Referring first to FIGS. 1 and 2, a falling drop 10, such as an oil or water drop, is essentially transparent, to pass an electromagnetic beam 11 from a sensor 12 to a detector 13. The beam, which may be an infra-red light beam, is refracted, i.e. bent, as it passes through the falling drop. See refraction zone 11a in FIG. 2.
The dimensions including beam angularities, of axes at 11b and 11c, are such that only the drop reduced diameter d1 is used for the needed refraction to bend the beam to impinge upon the detector. The major diameter d2 of the falling drop is greater than d1, i.e. the horizontal plane that contains d1 is below the horizontal plane that contains d2. Light refracted by regions of the drop outside the plane of d1, does not pass along axis 11c, and so is not detected. Erroneous counting is thereby avoided.
Referring to FIGS. 3-6, a drip tube body 21 has a side recess 22 into which a drip tube 23 is received. The tube lower end 23a is pressed into a body slot 124, and sealed in position as by a Teflon retainer. The tube has goose-neck curved extent 23b, and its upper end 23c extends slightly downwardly to openly terminate in a vertical passage 24 allowing liquid to drip downwardly as indicated by broken line 25 in passage 24.
A clamp block 26 is retained against side 21a of the body 21 to sidewardly clamp the drip tube in recess 22. Note bolts 27 extending from block 26 into body 21 to retain the block to the body. A sensor enclosure 28 extends forwardly of the body, as shown, to form the vertical passage 24, the upper end of which receives the upper end 23c of the drip tube. A lower section 21c of the body 21 forms porting 30 and 31 communicating with the lower end of the drip tube, and a fitting 31 supplies liquid to the porting 30 and 31 to flow to the drip tube. A circuit card 32 is received in a body recess 33, and is electrically connected to pin connector 34 protruding endwise from the body.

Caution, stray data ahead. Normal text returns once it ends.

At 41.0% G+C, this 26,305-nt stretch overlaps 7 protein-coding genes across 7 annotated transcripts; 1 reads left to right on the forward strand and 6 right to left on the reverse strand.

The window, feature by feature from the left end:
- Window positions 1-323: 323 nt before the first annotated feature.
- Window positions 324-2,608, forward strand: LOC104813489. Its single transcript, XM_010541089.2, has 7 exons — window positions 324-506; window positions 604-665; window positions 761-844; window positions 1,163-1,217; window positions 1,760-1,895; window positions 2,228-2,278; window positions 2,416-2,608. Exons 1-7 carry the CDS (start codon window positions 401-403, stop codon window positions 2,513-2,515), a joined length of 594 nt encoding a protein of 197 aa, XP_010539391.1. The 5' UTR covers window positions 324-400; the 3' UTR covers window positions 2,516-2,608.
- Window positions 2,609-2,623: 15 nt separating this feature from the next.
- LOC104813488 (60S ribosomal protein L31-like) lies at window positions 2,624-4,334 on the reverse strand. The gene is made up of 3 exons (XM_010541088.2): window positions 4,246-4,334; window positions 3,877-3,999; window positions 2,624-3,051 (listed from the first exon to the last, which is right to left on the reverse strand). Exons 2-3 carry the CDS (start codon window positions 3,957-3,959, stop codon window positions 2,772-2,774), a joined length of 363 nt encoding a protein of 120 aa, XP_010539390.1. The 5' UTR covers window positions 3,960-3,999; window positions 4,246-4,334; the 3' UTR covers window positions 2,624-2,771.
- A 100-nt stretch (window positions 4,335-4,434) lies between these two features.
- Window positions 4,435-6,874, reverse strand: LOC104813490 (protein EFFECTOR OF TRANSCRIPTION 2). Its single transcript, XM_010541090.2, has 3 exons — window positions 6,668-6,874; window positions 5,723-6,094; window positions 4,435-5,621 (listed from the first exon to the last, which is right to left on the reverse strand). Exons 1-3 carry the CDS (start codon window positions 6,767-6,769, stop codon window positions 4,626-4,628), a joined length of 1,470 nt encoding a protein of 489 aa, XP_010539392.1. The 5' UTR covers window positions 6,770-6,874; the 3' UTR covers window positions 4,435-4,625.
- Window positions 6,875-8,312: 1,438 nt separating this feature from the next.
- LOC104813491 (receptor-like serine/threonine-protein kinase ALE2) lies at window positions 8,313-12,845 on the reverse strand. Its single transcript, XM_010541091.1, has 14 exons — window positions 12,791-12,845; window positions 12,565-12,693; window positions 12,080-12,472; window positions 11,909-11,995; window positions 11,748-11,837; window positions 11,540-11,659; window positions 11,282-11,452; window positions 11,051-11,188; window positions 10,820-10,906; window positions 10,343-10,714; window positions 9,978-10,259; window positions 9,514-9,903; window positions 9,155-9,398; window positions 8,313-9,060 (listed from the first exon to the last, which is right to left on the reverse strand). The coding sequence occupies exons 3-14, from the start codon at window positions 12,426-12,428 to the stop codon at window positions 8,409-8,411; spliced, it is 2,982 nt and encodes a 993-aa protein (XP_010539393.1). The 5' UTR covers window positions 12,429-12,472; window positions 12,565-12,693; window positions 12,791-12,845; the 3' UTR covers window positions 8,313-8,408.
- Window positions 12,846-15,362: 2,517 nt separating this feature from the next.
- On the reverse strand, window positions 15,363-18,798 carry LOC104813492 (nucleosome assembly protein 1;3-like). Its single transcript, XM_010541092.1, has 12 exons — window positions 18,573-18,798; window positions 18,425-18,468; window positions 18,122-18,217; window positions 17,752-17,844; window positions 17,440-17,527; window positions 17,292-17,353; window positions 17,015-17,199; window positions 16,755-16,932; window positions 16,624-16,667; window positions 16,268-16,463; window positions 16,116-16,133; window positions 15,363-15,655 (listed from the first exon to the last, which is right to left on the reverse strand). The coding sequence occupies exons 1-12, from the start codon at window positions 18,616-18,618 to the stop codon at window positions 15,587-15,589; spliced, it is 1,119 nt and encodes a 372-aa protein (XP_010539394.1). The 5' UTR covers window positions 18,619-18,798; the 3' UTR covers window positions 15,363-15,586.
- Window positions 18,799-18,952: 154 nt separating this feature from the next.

A first sleeve 36 is received in a bore 37 in the enclosure 28, and a second sleeve 38 is received in a bore 39 in that enclosure. An infra-red beam generating diode 40 is received in first sleeve 36; and a photodarlington sensor, i.e. photocell 41, is received in second sleeve 38. The infra-red beam axes extending from diode 40 and to the photocell 41 appear at 42 and 43, and generally coincide with the axes of the two sleeves 36 and 38. The angle α between 42 and 43 is less than 90°. Those axes correspond to the beam axes referred to above, in FIGS. 1 and 2.
A window is provided at 46, and retained at 47. Screws 48 hold the retainer in position.
Retention fasteners also are seen at 50 and 51.
Drop 10 may consist of any liquid that will transmit beam 11, as for example transparent oil, water, and other liquids.
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|Citing Patent||Filing date||Publication date||Applicant||Title|
|US7414255||Mar 27, 2006||Aug 19, 2008||Amend John R||Drop counter|
|US7852465||Dec 14, 2010||Fluid Measurement Technologies, Inc.||System for measuring liquid flow rates|
|US7918834||Mar 2, 2009||Apr 5, 2011||T3M||Drop counter|
|US7966153||Jun 21, 2011||Telsco Industries, Inc.||Intelligent irrigation rain sensor|
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|U.S. Classification||340/609, 340/606, 604/253, 340/602|
|Sep 25, 1998||AS||Assignment|
Owner name: DOWTY AEROSPACE YAKIMA, WASHINGTON
Free format text: ASSIGNMENT OF ASSIGNORS INTEREST;ASSIGNORS:KINGSLEY, ROBERT B.;DURNAN, NATHANIEL E.;REEL/FRAME:009491/0304
Effective date: 19980917
|Jun 28, 2002||AS||Assignment|
Owner name: SMITHS AEROSPACE ACTUATION SYSTEMS-YAKIMA, INC., W
Free format text: ASSIGNMENT OF ASSIGNORS INTEREST;ASSIGNOR:DOWTY AEROSPACE YAKIMA AKA DOWTY DECOTO, INC.;REEL/FRAME:013019/0546
Effective date: 20020603
|Mar 26, 2003||FPAY||Fee payment|
Year of fee payment: 4
|Apr 3, 2007||FPAY||Fee payment|
Year of fee payment: 8
|Jun 13, 2011||REMI||Maintenance fee reminder mailed|
|Nov 9, 2011||LAPS||Lapse for failure to pay maintenance fees|
|Dec 27, 2011||FP||Expired due to failure to pay maintenance fee|
Effective date: 20111109